Written by: Steve Melito, Industry Blog Writer for FuzeHub
In a recent white paper entitled 3D printing and the new shape of industrial manufacturing, PwC and the Manufacturing Institute share the results of a survey of 100 manufacturers and offer predictions about the economic impact of 3D printing (3DP). Most of the survey’s respondents report that they plan to use 3DP, or are embracing additive manufacturing already.
Nearly 67% of the manufacturers surveyed are evaluating, implementing, or experimenting with 3DP, typically for prototyping instead of production. Almost 25% of the respondents say they plan to use 3D printing sometime in the future. The remaining companies, which include small contract manufacturers and large multinationals, don’t plan to adopt additive manufacturing at all.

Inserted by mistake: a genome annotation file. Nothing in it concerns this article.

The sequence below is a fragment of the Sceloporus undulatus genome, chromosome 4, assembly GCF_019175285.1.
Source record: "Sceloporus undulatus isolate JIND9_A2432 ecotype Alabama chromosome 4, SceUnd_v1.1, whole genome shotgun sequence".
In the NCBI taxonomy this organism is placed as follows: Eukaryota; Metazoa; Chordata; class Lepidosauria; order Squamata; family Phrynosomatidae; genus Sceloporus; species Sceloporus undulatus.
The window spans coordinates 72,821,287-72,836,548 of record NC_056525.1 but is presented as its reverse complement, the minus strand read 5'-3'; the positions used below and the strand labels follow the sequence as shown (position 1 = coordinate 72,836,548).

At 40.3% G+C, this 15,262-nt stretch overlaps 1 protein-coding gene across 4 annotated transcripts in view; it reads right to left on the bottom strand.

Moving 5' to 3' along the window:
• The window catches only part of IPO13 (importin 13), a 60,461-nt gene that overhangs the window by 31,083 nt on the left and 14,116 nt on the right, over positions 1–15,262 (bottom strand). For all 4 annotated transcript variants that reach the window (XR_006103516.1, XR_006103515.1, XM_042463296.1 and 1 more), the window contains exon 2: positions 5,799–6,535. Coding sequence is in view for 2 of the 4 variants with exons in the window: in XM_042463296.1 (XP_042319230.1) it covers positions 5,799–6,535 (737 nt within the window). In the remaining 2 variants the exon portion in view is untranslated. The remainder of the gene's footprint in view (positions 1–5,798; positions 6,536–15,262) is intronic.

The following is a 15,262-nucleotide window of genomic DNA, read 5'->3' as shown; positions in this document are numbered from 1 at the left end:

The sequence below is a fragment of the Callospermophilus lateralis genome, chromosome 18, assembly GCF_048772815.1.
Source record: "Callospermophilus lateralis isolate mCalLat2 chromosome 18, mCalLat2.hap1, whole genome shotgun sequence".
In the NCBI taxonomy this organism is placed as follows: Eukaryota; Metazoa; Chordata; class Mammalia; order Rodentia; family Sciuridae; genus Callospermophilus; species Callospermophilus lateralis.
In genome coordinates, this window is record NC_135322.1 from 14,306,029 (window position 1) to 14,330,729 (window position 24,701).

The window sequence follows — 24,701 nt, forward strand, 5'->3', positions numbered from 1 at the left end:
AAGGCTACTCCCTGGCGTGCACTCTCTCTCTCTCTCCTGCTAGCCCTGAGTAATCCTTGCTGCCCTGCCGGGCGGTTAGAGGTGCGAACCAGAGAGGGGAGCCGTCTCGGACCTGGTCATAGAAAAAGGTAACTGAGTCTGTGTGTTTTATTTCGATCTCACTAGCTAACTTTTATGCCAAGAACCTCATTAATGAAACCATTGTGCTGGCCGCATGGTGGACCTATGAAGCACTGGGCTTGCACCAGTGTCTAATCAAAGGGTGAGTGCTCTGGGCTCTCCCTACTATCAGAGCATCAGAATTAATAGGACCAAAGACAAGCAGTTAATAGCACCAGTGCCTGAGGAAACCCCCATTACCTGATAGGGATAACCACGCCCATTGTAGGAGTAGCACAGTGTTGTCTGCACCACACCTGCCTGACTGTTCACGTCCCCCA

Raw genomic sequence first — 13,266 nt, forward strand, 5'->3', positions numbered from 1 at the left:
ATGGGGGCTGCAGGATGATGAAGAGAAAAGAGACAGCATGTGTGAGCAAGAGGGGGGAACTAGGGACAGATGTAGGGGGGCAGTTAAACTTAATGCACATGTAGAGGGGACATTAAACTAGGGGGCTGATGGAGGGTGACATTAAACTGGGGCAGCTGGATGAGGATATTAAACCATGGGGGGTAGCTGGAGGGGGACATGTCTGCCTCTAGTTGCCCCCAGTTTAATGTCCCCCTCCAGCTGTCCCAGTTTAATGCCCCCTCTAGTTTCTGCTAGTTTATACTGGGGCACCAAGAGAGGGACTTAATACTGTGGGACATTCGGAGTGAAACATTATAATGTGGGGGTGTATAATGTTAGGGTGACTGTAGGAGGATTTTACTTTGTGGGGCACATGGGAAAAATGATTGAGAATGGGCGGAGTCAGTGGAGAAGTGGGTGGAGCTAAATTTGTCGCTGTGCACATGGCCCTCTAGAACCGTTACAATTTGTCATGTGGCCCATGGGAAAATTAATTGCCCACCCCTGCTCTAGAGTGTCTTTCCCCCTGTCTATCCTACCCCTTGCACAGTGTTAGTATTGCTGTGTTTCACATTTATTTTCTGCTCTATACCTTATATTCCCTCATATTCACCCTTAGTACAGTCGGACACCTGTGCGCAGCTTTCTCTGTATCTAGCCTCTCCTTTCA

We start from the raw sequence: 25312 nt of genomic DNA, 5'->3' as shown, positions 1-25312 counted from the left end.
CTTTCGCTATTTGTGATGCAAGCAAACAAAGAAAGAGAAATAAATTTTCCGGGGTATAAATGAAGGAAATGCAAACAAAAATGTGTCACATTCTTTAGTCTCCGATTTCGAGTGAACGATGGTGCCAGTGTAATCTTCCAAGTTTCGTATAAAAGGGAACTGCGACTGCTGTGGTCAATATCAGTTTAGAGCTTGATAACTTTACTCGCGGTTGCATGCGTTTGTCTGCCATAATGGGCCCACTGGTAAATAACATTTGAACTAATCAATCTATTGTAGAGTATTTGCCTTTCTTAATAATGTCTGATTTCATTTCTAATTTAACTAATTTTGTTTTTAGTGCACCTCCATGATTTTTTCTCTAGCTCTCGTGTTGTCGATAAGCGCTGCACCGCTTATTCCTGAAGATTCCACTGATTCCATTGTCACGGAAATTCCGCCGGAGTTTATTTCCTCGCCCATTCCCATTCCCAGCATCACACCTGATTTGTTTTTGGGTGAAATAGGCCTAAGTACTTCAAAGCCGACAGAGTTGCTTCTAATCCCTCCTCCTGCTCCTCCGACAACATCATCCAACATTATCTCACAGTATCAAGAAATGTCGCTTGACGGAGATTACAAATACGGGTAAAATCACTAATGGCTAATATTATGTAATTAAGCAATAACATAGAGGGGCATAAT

Who are the companies that are pursuing 3D printing, and are there industrial applications beyond parts prototyping? Large multinationals such as GE and Ford capture headlines for their 3DP programs, but most manufacturing companies are significantly smaller. As the white paper notes, small manufacturers with fewer than 500 employees comprise 99% of the manufacturing companies in the United States.
For these small manufacturers, the good news is that moving from 3D printed prototypes to low-volume production isn’t a giant leap. The bad news (if it’s bad at all) is that 3DP may disrupt supply chains and staffing levels. Digital designs are less expensive to “ship” than heavy freight, of course, but 3D printers will require machine operators with different skill sets. Are small manufacturers ready for these big changes?
Read original story: 3D printing and the new shape of industrial manufacturing
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